The family of jailed Chinese dissident Yang Tongyan has applied for medical parole on his behalf after a tumour was discovered in his brain, his sister has said.

Yang, who is also known by his pen name Yang Tianshui, is serving a 12-year prison sentence for “subversion of state power.” He is known for writings critical of the Chinese government, and was also jailed from 1990 to 2000 for his involvement in China’s 1989 pro-democracy protests.

His family was notified by the Nanjing Prison on Saturday that a tumour had been discovered in the 56-year-old’s brain and that his condition was serious, according to his sister. The authorities told them to apply for medical parole.

yang tongyan
Yang Tongyan. Photo: CPPC.

Yang’s family previously applied for medical parole in 2010 and 2012, as he suffers from various illnesses including tuberculosis, diabetes, and nephritis. He was due to be released at the end of this year.

Yang’s condition has drawn comparisons to Nobel laureate Liu Xiaobo, who died last month in a hospital under police custody after being diagnosed with terminal liver cancer at the end of May.

Yang’s nephew and brother-in-law have applied for his release, and Yang may be released from the prison on Tuesday, his sister told US-backed Voice of America on Sunday.

But prison authorities told the family that Yang will not be able to leave the country for treatment.

“[They] said he is a criminal, so he does not have the right to leave the country for treatment,” Yang’s sister said.

Hu Ping, a political commentator and editor of the New York-based pro-democracy journal Beijing Spring, told US-backed Radio Free Asia: “He was supposed to be released in December this year, but the authorities are now giving him medical parole four months early – this means that his illness is very dangerous, and they don’t want him to die in prison in order to avoid being held responsible by public opinion and the international community.”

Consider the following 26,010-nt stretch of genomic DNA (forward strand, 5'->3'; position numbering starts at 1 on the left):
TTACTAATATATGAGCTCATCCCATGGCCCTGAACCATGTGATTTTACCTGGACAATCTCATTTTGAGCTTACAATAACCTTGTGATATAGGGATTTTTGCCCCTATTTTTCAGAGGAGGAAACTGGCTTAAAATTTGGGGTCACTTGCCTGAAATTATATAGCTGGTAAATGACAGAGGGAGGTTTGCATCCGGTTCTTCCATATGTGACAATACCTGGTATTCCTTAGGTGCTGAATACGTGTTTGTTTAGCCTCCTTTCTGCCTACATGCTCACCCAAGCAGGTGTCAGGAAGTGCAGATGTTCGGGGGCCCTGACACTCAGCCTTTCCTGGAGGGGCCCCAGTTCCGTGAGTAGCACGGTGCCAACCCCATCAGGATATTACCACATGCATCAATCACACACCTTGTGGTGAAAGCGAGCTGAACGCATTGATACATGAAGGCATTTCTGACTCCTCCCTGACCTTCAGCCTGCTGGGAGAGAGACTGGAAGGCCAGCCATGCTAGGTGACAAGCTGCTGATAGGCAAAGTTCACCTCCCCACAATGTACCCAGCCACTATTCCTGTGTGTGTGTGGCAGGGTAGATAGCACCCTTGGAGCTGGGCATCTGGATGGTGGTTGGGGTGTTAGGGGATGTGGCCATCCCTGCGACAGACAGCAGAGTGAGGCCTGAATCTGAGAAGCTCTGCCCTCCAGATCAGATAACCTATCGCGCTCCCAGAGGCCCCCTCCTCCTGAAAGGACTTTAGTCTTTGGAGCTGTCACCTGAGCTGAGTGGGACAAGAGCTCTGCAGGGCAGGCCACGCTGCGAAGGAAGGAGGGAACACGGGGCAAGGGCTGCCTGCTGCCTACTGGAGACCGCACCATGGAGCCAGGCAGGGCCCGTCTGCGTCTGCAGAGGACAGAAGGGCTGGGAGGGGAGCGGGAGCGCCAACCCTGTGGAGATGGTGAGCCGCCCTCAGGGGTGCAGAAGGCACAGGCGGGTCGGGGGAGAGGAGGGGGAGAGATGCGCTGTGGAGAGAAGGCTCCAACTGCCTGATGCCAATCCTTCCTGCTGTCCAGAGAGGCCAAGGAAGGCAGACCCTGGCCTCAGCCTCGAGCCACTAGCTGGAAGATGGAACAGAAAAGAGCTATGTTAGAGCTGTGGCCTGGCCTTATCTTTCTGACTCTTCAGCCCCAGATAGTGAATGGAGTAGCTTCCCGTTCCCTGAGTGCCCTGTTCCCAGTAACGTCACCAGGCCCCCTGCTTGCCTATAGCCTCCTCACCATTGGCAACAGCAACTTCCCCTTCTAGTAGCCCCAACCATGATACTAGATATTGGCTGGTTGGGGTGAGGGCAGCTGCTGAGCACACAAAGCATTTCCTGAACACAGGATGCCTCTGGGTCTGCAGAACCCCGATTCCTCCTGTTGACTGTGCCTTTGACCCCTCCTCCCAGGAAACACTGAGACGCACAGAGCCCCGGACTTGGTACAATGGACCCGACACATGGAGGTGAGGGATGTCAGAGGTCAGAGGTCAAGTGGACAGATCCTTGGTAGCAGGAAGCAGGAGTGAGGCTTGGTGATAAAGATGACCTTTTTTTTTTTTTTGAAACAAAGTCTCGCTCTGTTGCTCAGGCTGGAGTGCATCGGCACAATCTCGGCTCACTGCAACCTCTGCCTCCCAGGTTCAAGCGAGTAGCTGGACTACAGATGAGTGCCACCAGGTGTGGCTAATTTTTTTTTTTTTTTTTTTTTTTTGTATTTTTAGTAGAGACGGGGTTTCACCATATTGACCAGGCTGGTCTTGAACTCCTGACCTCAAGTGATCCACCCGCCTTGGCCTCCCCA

Liu Xiaobo
Nobel laureate Liu Xiaobo, who died last month. Photo: FactWire screenshot.

Hu said that, like Liu Xiaobo, Yang was only granted medical parole when he was critically ill. He also questioned why Liu and Yang’s cancers were not discovered in time.

“Political prisoners like Yang Shuitian… must have suffered many kinds of torment in prison – people cannot help but ask: are the Beijing authorities trying to kill these people?”

In 2008, Yang was awarded PEN America’s Barbara Goldsmith Freedom to Write Award, which honours literary figures who have been persecuted or imprisoned for exercising or defending the right to freedom of expression.

Catherine is a Canadian journalist and photographer who lived in Beijing for almost two years, working in TV and online media. Aside from Hong Kong and mainland affairs, she is also interested in urban spaces, art and feminism. She holds a BA in Literature and Art History from the University of British Columbia.